Black and Blue: Believe me Now?

Ellie Pidgeon discusses NUSU's anti-domestic violence campaign

Ellie Pidgeon
16th March 2020
Image Credit: NUSU

This week Newcastle University Student University is leading conversations about domestic abuse in their campaign Black & Blue: Believe me now? The campaign aims to place survivors at the centre of the conversation, providing real insight into what goes on behind closed doors. This is an extremely topical campaign, that educates on the signs of domestic abuse.

The workshops are taking place on the 9th and 11th March

The campaign is split into two sections - Workshops and Showcasing. The workshops are taking place on the 9th and 11th March, and encourage the creative exploration of survivors stories. I completely recommend attending one of these workshops because the focus is solely placed on the survivors and their experiences and stories. There is time for discussion between survivors and therefore, creates a community and support network. There is also the opportunity to attend showcases that further the education on abuse, harassment and violence. 

The intersectionality of this campaign is extremely important; domestic abuse does not discriminate and it affects people of all genders and sexualities. Not only is it open to survivors of sexual and domestic abuse on campus, but it is also open to people who have experienced these issues at any point throughout their lives. This is reflected in the title of inclusive campaign.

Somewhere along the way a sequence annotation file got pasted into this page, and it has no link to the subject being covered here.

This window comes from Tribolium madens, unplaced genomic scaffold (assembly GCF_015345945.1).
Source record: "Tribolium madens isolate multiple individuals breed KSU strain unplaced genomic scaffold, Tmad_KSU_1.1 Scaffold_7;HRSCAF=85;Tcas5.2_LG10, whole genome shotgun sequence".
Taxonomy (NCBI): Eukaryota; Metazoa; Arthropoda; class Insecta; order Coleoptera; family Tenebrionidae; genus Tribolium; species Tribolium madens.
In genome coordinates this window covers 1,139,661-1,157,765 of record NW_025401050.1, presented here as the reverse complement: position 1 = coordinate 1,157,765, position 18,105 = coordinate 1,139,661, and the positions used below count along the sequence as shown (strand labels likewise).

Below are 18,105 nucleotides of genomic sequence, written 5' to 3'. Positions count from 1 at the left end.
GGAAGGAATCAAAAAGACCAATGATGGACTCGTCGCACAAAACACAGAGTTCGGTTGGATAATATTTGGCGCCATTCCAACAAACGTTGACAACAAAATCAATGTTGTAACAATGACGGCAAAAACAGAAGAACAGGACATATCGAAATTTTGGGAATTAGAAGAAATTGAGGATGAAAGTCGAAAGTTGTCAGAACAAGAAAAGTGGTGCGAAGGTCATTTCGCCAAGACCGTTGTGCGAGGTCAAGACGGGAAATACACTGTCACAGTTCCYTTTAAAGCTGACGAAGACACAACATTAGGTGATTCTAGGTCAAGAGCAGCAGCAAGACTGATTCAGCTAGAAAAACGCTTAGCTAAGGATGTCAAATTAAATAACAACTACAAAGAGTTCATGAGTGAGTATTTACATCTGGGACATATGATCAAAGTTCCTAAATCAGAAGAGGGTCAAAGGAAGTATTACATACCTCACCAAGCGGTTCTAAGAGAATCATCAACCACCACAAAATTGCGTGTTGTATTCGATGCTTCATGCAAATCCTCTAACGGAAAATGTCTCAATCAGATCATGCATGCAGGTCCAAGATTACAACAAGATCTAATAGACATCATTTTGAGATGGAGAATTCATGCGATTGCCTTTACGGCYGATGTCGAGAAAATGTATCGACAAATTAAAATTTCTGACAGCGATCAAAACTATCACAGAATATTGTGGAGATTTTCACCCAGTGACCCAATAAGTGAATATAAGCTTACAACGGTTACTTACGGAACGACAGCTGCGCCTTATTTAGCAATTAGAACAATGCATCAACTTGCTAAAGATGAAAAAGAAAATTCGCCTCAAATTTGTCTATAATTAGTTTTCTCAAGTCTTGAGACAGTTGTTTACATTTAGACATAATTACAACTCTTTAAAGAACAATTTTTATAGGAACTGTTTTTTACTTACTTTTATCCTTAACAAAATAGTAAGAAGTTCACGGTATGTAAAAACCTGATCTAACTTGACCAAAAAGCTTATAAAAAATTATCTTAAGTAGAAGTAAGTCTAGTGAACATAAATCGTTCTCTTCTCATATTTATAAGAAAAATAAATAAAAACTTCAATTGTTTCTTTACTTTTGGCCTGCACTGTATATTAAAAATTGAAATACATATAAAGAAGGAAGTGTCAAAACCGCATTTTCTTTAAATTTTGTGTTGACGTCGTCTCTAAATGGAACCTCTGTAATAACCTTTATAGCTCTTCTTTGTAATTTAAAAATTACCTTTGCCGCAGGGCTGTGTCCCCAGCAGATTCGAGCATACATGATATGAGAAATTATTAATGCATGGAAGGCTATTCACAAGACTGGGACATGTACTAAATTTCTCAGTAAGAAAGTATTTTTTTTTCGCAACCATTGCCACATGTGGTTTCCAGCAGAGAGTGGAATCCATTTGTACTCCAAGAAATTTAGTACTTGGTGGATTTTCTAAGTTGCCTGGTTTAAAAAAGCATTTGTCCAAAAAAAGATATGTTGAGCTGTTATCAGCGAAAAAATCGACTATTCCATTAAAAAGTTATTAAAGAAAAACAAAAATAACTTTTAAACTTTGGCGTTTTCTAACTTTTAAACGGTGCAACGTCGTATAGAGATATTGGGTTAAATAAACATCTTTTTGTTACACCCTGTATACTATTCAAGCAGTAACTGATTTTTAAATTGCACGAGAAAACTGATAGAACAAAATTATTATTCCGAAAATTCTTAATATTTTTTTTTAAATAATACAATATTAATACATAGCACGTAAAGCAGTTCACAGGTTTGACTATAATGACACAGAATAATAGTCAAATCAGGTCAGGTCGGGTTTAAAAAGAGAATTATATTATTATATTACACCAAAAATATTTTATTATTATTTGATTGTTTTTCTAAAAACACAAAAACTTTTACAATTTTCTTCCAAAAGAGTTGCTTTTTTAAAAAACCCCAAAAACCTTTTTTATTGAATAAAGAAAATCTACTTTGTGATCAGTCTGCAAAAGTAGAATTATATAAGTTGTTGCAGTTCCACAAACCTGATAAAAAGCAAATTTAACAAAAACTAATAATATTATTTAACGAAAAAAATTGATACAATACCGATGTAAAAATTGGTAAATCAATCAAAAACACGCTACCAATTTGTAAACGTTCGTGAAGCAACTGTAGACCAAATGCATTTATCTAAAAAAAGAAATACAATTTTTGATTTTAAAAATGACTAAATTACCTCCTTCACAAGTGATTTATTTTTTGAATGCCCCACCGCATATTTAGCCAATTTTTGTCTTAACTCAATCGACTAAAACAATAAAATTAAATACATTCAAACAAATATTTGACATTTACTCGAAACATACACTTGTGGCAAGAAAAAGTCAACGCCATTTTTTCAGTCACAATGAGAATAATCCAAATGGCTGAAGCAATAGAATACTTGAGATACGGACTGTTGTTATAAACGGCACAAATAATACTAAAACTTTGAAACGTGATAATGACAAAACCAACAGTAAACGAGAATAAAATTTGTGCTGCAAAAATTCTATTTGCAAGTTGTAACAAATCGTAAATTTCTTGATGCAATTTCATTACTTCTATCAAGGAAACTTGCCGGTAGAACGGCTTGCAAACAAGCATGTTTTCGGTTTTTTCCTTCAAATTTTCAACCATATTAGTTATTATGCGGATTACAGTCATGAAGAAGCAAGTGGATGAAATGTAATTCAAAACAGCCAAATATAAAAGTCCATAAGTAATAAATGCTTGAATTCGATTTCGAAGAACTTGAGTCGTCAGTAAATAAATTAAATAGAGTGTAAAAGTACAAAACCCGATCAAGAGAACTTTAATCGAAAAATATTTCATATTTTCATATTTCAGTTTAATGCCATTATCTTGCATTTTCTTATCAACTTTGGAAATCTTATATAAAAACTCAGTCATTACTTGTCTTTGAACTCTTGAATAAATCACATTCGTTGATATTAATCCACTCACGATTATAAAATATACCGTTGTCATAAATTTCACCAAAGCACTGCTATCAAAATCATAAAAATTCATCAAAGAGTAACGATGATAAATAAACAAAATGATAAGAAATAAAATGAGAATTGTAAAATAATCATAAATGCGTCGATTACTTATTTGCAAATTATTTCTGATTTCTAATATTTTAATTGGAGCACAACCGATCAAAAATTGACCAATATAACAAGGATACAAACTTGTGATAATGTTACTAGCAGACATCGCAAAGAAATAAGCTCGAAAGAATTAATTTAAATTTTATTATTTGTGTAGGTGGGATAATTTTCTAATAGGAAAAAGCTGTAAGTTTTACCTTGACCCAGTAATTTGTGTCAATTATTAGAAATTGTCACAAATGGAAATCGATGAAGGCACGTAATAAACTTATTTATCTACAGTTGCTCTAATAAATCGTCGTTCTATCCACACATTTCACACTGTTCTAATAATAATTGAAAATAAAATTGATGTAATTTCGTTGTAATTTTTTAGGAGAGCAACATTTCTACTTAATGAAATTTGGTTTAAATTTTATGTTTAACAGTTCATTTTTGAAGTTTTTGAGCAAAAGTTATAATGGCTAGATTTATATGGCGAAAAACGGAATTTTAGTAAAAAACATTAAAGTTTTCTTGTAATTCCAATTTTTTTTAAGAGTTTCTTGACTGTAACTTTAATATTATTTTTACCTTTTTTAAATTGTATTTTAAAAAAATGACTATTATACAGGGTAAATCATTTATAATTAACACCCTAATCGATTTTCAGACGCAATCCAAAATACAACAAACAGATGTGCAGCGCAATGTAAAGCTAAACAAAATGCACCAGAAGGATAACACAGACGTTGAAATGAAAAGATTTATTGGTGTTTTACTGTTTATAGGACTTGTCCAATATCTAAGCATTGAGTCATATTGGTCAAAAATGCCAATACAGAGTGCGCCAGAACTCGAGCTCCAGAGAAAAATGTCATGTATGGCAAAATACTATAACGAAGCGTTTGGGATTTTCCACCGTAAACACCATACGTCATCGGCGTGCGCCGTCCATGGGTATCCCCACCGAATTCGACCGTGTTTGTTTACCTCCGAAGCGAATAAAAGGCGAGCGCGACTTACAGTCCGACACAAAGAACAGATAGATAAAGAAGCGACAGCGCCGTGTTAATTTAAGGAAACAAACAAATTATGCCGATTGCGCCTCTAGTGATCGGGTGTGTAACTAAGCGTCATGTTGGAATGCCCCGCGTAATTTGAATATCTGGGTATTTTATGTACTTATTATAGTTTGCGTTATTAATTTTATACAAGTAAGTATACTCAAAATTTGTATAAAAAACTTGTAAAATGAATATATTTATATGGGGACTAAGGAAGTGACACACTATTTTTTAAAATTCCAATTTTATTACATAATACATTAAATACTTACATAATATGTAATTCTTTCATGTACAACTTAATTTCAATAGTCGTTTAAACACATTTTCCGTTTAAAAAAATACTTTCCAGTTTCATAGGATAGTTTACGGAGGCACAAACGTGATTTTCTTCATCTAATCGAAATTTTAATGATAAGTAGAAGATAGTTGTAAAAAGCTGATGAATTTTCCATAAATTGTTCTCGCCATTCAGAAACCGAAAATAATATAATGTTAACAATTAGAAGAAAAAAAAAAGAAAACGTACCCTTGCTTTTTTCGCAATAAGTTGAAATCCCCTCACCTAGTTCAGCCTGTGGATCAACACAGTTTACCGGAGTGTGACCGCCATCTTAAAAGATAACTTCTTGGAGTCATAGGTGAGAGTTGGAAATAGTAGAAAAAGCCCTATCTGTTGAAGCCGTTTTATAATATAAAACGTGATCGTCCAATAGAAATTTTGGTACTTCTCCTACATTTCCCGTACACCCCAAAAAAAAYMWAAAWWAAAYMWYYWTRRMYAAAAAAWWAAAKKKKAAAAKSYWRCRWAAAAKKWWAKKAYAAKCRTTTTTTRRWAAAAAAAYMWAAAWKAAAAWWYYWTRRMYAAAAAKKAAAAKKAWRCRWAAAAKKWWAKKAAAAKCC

As the campaign leader Eleasha Forster highlights, the is a “student safety campaign focusing on raising awareness around the hidden nature of abuse, harassment and violence.” She then goes on to say that ‘this is a very personal subject matter as I, along with so many Newcastle University students, am a survivor of domestic abuse, rape, and childhood sexual abuse but was not believed because I had no physical markings. This campaign uses art to empower survivors to own their narratives and reclaim power back fro our perpetrators. I have worked so hard to put together online resources and advice and support for anyone affected by these issues and set up survivor workshops transforming our stories into art.”

This is an extremely topical campaign that places survivors in the limelight. In this campaign, art is used as a vehicle to facilitate the shared discussion of experience of abuse, harassment and violence. I hope to see everyone get involved, and if you cant attend the workshops, please not that they can drop any piece of artwork behind Reception in the NUSU up until the first week back from easter break.

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